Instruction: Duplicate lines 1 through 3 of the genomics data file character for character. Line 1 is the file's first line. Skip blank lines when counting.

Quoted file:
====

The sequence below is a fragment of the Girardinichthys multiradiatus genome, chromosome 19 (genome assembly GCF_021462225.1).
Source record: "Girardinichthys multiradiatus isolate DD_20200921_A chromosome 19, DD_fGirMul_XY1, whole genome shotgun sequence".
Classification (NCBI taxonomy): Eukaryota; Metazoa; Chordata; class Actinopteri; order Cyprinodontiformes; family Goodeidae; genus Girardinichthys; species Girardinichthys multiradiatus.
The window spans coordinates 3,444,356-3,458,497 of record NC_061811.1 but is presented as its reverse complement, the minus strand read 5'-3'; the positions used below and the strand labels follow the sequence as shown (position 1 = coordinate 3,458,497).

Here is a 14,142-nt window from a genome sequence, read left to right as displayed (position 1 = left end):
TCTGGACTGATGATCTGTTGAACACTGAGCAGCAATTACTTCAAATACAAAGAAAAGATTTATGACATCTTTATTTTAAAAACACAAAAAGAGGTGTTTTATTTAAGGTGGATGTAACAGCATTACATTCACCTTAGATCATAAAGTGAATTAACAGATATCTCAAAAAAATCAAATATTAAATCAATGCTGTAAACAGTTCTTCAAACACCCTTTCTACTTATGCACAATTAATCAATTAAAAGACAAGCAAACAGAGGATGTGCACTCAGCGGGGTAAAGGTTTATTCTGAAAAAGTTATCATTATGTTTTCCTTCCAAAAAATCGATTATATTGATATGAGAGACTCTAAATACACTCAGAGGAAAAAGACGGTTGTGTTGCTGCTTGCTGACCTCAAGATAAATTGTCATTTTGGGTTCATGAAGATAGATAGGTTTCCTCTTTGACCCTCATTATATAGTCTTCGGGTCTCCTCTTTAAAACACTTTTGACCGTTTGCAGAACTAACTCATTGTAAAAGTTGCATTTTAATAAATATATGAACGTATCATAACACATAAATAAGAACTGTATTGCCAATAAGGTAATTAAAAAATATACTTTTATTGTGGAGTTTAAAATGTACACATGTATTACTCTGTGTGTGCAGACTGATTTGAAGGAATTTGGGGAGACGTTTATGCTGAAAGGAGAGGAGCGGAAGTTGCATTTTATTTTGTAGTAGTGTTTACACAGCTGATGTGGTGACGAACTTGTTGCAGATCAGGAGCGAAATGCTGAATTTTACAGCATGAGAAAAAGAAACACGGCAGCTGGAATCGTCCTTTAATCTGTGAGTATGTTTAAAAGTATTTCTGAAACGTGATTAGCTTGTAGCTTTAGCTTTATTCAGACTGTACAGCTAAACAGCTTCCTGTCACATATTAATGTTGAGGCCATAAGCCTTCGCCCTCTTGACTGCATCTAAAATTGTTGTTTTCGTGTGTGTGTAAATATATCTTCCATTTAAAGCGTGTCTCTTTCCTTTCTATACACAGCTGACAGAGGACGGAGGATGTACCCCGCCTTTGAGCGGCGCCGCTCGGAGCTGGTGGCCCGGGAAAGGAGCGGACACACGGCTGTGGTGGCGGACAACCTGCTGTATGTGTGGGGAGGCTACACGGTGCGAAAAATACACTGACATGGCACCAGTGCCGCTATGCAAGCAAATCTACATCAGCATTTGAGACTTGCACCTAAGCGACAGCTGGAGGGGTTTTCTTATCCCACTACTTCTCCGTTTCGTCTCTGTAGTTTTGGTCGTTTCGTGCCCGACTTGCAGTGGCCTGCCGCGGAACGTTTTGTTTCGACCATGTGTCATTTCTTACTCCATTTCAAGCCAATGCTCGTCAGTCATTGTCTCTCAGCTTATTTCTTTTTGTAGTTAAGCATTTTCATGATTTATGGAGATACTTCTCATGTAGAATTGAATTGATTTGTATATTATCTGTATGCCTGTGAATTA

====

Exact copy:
The sequence below is a fragment of the Girardinichthys multiradiatus genome, chromosome 19 (genome assembly GCF_021462225.1).
Source record: "Girardinichthys multiradiatus isolate DD_20200921_A chromosome 19, DD_fGirMul_XY1, whole genome shotgun sequence".
Classification (NCBI taxonomy): Eukaryota; Metazoa; Chordata; class Actinopteri; order Cyprinodontiformes; family Goodeidae; genus Girardinichthys; species Girardinichthys multiradiatus.